After Bloom, Marco Werman goes to Lagos, Nigeria, to explore music's purpose with the youngest son of legendary Fela Anikulapo Kuti. The current Broadway musical "Fela!" recounts how Kuti -- inspired by the Black Panthers and Malcolm X -- combined 1970s U.S. jazz and funk with West Africa juju to create what he called Afrobeat, railing against the military regime's brutality and theft of oil profits in a mix of Pidgin English and Yoruba. Fela died in 1997 of AIDS; he had been arrested over 200 times and -- after the release of his '77 album "Zombie" -- his home torched and his elderly mother thrown out an upper-story window. Seun Kuti was just 14 when his father died, but took over Fela's band, the Egypt 80, and continues to carry on as cultural provocateur.
Then, after landing by balloon in the Kazakh capital's central marketplace and reminding us this culture dates back to Genghis Khan, reporter Arun Rath joins violinist Marat Bisengaliev -- "Kazakhstan's Itzhak Perlman" -- and travels with him to Hollywood. Sasha Baron Cohen's 2006 film "Borat" (actually filmed in Romania) offended Kazakhs in multiple ways. But Bisengaliev focused on the fake national anthem -- one line proudly hails the "cleanest prostitutes in the region" -- written by the filmmaker's brother, Erran. Bisengaliev invited the composer to write a symphony for Kazakhs as a way of making amends; "Sound Tracks" filmed its premiere performance and the Kazakh audience's response.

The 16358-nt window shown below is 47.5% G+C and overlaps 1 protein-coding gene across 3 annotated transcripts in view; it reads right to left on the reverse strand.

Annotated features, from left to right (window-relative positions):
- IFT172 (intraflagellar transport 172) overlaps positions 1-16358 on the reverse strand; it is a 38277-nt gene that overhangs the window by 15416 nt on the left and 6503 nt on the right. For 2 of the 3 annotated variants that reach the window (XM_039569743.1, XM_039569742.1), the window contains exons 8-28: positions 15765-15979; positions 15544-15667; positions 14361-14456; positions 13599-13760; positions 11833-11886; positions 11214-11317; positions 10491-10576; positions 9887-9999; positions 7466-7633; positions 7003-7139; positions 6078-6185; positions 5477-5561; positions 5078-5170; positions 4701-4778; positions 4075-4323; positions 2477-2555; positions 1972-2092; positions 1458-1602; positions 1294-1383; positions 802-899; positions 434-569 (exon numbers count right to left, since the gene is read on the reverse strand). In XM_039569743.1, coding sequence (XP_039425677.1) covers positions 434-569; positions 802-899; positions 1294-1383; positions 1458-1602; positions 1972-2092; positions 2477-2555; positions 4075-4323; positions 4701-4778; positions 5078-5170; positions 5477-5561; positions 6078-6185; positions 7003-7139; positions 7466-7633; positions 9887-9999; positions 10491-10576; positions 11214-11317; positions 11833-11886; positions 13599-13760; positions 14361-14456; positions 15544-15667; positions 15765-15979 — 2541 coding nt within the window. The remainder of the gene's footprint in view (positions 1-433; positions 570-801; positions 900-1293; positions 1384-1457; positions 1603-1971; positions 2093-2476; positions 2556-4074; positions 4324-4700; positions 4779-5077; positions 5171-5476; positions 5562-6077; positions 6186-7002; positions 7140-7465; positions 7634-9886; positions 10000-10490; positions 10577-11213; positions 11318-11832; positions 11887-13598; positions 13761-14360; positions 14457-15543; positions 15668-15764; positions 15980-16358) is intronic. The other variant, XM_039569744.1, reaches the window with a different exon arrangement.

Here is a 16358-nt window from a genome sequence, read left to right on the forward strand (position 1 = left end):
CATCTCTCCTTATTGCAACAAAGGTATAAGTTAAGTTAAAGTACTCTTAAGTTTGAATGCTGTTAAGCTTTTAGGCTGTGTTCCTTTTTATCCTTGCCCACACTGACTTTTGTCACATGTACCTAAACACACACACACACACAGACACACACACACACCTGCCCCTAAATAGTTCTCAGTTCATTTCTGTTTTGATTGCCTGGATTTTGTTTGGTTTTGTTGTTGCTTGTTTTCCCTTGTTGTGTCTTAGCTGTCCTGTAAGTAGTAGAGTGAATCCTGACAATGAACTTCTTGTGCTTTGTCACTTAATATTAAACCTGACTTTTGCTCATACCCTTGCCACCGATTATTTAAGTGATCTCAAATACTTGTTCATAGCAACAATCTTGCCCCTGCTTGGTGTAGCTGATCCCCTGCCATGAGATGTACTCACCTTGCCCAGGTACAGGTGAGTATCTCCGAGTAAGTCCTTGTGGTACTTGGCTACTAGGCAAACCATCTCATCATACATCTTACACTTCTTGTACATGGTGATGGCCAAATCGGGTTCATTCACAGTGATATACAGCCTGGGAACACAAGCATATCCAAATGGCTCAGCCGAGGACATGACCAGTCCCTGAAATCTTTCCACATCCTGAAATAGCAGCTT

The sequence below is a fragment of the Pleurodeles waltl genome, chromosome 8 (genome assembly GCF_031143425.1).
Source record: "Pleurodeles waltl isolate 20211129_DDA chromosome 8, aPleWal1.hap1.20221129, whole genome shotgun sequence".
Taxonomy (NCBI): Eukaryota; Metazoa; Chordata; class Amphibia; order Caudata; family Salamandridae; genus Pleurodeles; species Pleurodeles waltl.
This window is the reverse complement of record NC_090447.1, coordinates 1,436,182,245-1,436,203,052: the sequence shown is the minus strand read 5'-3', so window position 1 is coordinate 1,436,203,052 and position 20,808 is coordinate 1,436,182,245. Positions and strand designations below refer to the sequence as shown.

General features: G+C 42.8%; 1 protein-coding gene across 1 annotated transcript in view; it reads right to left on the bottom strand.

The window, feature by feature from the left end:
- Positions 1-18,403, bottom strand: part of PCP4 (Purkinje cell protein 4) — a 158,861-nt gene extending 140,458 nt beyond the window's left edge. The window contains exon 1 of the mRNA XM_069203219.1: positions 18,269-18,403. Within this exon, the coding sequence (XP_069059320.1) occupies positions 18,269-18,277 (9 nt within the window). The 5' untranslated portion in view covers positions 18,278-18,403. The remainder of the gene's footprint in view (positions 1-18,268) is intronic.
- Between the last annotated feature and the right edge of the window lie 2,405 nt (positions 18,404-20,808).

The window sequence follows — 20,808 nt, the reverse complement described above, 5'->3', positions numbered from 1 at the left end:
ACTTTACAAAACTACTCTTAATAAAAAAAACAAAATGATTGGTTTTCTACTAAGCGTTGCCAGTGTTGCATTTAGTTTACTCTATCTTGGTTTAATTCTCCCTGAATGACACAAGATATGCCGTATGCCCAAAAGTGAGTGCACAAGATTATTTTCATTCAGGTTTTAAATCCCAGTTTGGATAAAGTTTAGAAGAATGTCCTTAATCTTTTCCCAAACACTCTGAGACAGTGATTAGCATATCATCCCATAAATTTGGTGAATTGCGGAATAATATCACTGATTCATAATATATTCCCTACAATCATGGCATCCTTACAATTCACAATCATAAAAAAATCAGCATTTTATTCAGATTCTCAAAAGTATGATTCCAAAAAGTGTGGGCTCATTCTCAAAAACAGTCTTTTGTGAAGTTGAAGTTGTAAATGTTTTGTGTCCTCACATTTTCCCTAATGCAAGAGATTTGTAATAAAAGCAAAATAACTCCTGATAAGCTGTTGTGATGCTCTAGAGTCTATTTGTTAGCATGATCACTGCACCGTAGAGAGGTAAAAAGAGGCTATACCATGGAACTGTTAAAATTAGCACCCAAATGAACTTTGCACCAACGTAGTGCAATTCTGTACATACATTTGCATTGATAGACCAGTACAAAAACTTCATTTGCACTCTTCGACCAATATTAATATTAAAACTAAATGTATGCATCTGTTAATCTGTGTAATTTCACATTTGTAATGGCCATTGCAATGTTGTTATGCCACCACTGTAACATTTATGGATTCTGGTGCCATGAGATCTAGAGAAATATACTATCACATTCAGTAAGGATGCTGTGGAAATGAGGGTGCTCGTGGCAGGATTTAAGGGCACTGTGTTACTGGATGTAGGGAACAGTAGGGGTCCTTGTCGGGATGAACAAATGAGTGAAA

The short closing segment centers on the mournful traditional Portuguese bar songs called "fado" -- meaning fate or destiny -- usually sung by women in black, accompanied by drums and classical guitar. The diva Mariza, European sensation and star of Carlos Saura's film Fados, sings "Minh' Alma/My Soul" at a massive outdoor Lisbon concert.
Publicity for "Sound Tracks" promises it's good for a whole season and that subsequent shows will take us to bayou Louisiana, Havana, Paris, the desert music festivals of Mali, bluegrass country and Bollywood. But there's no word on a regular time slot, so my guess is that audience feed-back will count for a lot in whether we see more installments.
This article appears in the 1/21/2010 print edition of the Syracuse City Eagle. "Sound Tracks" debuts Monday, 1/25 at 10:00 PM on PBS stations nationally, including here in CNY on WCNY Channel 24. "Make it Snappy" is a regular film column. Nancy is a member of the national Women Film Critics Circle and the James Agee Cinema Circle. Reach her at firstname.lastname@example.org.